Speculation is premature at this point in time, and the Texas law is what it is. There isn't any changing of the situation, now... If the fetus is born with severe disabilities, perhaps the father can give the child to the state of Texas to support. Sure, the father may suffer even more and his other child will be raised by relatives while father is in jail, but it is an option.

BeverlyNuckols
BeverlyNuckols

I believe that there are mistakes in this article, even if we forget the swerve from the end of life topic to the abortion question. From everything I've read, the husband knew his wife was pregnant and the wife has not been found to be brain dead by formal testing. There is no death certificate.

immargarita
immargarita

Absurdities out of TexASS.  If the next of kin have NO rights in one of their loved one's decisions and a legal, binding, physical document the woman herself signed is not going to be respected, what is the point????  I saw my mother be kept artificially for 15 months because of my stupid father and brother.  And it was awful!  She was brain dead, being kept alive by nothing other than machines.  I would not want a fate like that for myself.  Not an issue of prochoice or prolife, the decision was made by this poor mother who is now nothing but a host to this fetus that may be born with developmental issues.  And the way I see it, if she wished this for herself, she may have wished the same for her potentially brain-damaged baby instead of living a half-life, debilitated & dependent on others or on machines.   It is just utter disrespect from the state of Texas towards an already grieving and pained family.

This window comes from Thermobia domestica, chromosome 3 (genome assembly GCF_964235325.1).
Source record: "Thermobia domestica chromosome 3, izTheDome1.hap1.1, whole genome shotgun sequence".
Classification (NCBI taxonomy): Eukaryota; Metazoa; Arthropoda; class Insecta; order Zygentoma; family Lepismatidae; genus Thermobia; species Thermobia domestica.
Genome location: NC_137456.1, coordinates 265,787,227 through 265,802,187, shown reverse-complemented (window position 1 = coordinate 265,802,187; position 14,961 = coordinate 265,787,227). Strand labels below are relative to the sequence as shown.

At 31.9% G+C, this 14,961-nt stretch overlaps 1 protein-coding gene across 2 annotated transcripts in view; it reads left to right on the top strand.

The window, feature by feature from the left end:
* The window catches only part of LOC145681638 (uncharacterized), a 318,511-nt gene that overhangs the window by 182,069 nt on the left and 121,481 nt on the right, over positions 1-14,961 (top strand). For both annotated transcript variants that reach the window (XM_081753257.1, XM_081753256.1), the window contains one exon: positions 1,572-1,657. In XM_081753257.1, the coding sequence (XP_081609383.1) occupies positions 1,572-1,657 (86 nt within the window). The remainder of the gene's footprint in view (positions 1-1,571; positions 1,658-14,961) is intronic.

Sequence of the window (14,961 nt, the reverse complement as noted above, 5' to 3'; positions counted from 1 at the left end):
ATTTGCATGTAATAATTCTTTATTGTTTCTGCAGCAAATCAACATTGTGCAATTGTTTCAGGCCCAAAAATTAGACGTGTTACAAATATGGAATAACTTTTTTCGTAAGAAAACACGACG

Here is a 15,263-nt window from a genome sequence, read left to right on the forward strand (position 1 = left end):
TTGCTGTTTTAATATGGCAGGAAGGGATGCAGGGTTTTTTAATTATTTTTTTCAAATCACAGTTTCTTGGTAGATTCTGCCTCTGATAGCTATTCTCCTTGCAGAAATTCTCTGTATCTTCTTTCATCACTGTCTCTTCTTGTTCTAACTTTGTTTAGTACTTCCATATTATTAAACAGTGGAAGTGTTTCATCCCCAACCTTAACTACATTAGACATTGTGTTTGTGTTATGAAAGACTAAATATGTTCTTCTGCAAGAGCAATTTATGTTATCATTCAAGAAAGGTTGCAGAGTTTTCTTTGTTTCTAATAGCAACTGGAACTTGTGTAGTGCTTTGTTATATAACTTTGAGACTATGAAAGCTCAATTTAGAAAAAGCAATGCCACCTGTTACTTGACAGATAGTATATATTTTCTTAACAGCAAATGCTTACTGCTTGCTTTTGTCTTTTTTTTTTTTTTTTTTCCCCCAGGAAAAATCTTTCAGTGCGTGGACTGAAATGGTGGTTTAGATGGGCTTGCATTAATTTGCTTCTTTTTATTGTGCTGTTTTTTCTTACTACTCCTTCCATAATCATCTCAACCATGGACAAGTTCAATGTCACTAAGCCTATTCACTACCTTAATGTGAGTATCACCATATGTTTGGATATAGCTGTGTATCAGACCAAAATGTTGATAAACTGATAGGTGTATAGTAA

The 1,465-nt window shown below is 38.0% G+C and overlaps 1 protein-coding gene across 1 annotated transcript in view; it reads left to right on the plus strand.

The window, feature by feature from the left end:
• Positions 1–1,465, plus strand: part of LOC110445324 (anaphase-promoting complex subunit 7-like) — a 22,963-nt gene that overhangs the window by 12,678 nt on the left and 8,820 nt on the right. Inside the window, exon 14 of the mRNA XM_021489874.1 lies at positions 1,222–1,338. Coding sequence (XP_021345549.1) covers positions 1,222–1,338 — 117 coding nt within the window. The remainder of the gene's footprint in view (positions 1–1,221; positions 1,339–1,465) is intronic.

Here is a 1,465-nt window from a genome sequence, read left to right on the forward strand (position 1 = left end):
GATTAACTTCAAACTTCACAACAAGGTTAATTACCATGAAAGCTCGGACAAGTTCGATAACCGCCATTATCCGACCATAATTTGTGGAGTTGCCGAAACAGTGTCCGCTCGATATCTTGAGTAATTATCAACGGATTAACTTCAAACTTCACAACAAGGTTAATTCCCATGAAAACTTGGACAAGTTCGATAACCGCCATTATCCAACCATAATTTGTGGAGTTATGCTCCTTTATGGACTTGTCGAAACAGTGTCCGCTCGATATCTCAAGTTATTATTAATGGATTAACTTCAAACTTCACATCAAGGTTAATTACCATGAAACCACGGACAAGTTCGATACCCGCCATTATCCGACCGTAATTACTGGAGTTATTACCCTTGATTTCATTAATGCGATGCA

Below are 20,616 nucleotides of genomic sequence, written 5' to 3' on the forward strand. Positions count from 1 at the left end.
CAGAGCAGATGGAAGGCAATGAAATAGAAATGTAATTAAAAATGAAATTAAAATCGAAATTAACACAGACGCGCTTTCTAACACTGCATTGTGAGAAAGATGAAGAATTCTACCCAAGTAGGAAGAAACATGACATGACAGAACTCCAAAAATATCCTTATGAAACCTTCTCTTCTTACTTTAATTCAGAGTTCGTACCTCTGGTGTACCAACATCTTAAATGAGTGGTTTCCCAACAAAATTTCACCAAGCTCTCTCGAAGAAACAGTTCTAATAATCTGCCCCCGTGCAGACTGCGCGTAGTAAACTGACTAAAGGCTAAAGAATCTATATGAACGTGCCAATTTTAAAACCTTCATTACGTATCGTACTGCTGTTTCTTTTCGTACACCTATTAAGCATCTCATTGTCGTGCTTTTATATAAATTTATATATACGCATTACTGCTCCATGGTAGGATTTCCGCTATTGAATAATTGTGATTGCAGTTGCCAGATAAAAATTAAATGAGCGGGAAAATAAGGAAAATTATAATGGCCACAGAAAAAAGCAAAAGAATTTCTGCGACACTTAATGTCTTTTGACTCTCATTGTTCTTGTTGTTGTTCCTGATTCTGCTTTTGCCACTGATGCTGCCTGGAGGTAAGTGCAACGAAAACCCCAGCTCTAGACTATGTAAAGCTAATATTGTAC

RobinSlaterSchroeder
RobinSlaterSchroeder